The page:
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Updated: May 12, 2010, 2:30 AM ET

Nationally speaking, Washington a different team

By Aaron Boone
It's safe to say that in 2008, when I was with the Nationals, things weren't going the way we wanted them to go. We finished last in the NL East and with a baseball-worst 59 wins. Then last year, the Nats tossed up another 59-win season. But this year, despite a tough loss Tuesday night against the Mets, it really seems as though the Nationals have hit their stride. So how did the club go from being the laughingstock of baseball to a legitimate contender in one of the toughest divisions in baseball?

[+] EnlargeLivan Hernandez
G Fiume/Getty ImagesLivan Hernandez has been one of the best pitchers in baseball so far this season.

A huge part of their success can be attributed to general manager Mike Rizzo. By going out and acquiring accomplished veterans like Matt Capps, Adam Kennedy, Jason Marquis and Ivan Rodriguez, Rizzo has improved the leadership and chemistry in the clubhouse. The Nationals are now a team that expects to succeed, and the value of that attitude adjustment cannot be overlooked. Rizzo also has made a commitment to improving Washington's defense, adding players like Nyjer Morgan and Adam Dunn to combat the club's error-laden past. Yet one of the biggest components to keeping the "new Nationals" competitive is their pitching staff.

Tyler Clippard and Matt Capps are by far two of the best late-innings relievers in baseball. Clippard came over as a starter from the Yankees' farm system but has really found his niche in the bullpen. (He did, however, have a rough night Tuesday, giving up three of the six runs the Nats' bullpen surrendered in turning a 6-2 lead into an 8-6 loss.) He has a great changeup and his odd delivery really adds a deception factor to his fastball. As a hitter, all of a sudden a 91 mph pitch looks as though it's coming in a lot harder. At the back end of the rotation, Capps has been as good as any closer in baseball, pounding the strike zone and really throwing his best stuff. The Nationals may want to thank Pittsburgh for firing him up after a rough 2009 campaign.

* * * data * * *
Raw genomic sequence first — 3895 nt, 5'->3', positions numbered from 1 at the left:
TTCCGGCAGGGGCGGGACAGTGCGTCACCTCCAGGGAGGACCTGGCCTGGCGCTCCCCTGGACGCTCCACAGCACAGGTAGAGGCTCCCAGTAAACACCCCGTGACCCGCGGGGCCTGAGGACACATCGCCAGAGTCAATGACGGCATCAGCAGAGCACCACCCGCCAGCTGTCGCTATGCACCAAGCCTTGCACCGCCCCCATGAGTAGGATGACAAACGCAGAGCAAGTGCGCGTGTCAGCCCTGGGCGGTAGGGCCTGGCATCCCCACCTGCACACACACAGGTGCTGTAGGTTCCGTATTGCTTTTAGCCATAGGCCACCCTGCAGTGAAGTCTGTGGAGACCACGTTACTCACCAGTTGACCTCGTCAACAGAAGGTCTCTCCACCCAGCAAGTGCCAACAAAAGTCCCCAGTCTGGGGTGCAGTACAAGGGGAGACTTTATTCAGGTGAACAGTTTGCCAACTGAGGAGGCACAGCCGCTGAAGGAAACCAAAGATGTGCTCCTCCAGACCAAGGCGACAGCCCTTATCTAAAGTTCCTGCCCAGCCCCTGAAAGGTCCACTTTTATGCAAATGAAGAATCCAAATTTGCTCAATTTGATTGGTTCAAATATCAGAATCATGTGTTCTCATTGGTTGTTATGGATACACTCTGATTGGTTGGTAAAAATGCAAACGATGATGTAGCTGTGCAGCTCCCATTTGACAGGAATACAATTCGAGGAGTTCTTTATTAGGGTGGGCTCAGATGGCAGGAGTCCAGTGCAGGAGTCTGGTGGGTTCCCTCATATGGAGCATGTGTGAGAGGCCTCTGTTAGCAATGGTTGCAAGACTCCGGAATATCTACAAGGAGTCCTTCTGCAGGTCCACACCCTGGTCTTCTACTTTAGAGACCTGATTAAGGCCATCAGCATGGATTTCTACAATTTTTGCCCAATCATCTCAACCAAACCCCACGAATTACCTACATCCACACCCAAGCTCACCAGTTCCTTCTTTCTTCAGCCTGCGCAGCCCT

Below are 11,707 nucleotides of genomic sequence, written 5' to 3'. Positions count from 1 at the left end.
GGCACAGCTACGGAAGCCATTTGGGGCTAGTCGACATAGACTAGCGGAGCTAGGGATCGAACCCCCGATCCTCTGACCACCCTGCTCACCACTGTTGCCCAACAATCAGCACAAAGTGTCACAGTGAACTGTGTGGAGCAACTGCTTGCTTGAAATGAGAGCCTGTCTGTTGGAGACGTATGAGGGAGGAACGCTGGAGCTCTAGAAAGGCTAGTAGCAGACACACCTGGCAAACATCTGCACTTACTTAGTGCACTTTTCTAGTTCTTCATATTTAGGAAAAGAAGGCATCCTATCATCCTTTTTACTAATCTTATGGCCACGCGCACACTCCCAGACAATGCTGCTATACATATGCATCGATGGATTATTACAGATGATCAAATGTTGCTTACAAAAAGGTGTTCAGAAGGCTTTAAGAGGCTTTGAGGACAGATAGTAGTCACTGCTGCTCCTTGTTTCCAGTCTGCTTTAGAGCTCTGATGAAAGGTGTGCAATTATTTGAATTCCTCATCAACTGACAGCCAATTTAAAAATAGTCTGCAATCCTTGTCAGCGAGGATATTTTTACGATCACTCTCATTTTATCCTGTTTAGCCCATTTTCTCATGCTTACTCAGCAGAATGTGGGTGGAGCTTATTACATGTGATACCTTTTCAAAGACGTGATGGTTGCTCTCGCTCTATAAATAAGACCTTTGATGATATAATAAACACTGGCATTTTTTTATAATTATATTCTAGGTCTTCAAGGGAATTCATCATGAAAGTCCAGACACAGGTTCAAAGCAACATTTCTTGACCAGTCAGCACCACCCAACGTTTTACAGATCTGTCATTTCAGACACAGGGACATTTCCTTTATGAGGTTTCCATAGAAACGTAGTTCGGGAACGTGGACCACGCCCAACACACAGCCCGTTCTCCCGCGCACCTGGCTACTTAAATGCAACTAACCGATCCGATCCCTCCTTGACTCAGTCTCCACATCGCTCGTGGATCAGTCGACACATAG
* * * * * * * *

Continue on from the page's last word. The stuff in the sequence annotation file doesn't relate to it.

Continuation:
The other big pitching story for the Nationals is Livan Hernandez (4-1, 1.04 ERA), who should be in the same conversation as Ubaldo Jimenez and Roy Halladay through the first 6½ weeks of the season. What always impressed me about Livan and his half-brother Orlando "El Duque" Hernandez was their ability to do the most creative things with the baseball. Livan's fastball is average, if that, so it's his ability to manipulate pitches on the fly that enables him to throw at this point in his career without even close to the amount of heat he had as a younger player.

Adding to the excitement of veteran players stepping up is a completely revamped farm system boasting some of the best young prospects in the league. When the Nationals took over for the Expos, their minor league system was completely stripped. Now Washington has cultivated the likes of Ryan Zimmerman, rookie shortstop Ian Desmond, promising Triple-A reliever Drew Storen, Jordan Zimmermann (who should be back later this season after Tommy John surgery) and, oh yeah, some kid named Stephen Strasburg.

The Nationals' organization has definitely taken some lumps in the past, but we're starting to see an emerging franchise. It's hard to imagine them winning the NL East, but they should be able to compete year in and year out from a financial standpoint and keep their really good players around.

The rough days are behind them, and the future looks bright.

Aaron Boone is an analyst for "Baseball Tonight."

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